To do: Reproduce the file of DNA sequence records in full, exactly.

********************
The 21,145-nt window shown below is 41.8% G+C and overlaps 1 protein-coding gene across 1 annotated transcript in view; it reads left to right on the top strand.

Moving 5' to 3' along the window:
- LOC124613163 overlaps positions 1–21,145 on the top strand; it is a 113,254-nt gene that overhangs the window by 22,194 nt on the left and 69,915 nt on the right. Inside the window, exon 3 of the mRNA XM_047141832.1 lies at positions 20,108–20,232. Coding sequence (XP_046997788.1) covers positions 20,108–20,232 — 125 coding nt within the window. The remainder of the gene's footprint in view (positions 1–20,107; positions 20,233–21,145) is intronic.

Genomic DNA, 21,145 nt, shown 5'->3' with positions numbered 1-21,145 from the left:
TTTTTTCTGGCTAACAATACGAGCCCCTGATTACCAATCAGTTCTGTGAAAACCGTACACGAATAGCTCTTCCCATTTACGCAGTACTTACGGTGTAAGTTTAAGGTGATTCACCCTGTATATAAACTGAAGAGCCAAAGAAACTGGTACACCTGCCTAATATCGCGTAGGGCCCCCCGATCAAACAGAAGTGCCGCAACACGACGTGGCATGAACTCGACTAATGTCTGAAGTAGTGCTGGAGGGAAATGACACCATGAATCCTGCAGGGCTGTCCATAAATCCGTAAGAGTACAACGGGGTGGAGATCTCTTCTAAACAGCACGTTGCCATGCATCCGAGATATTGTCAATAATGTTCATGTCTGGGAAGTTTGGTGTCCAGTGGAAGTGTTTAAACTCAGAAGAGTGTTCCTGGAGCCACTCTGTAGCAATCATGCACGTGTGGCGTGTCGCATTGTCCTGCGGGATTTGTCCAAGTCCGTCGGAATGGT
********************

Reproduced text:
The 21,145-nt window shown below is 41.8% G+C and overlaps 1 protein-coding gene across 1 annotated transcript in view; it reads left to right on the top strand.

Moving 5' to 3' along the window:
- LOC124613163 overlaps positions 1–21,145 on the top strand; it is a 113,254-nt gene that overhangs the window by 22,194 nt on the left and 69,915 nt on the right. Inside the window, exon 3 of the mRNA XM_047141832.1 lies at positions 20,108–20,232. Coding sequence (XP_046997788.1) covers positions 20,108–20,232 — 125 coding nt within the window. The remainder of the gene's footprint in view (positions 1–20,107; positions 20,233–21,145) is intronic.

Genomic DNA, 21,145 nt, shown 5'->3' with positions numbered 1-21,145 from the left:
TTTTTTCTGGCTAACAATACGAGCCCCTGATTACCAATCAGTTCTGTGAAAACCGTACACGAATAGCTCTTCCCATTTACGCAGTACTTACGGTGTAAGTTTAAGGTGATTCACCCTGTATATAAACTGAAGAGCCAAAGAAACTGGTACACCTGCCTAATATCGCGTAGGGCCCCCCGATCAAACAGAAGTGCCGCAACACGACGTGGCATGAACTCGACTAATGTCTGAAGTAGTGCTGGAGGGAAATGACACCATGAATCCTGCAGGGCTGTCCATAAATCCGTAAGAGTACAACGGGGTGGAGATCTCTTCTAAACAGCACGTTGCCATGCATCCGAGATATTGTCAATAATGTTCATGTCTGGGAAGTTTGGTGTCCAGTGGAAGTGTTTAAACTCAGAAGAGTGTTCCTGGAGCCACTCTGTAGCAATCATGCACGTGTGGCGTGTCGCATTGTCCTGCGGGATTTGTCCAAGTCCGTCGGAATGGT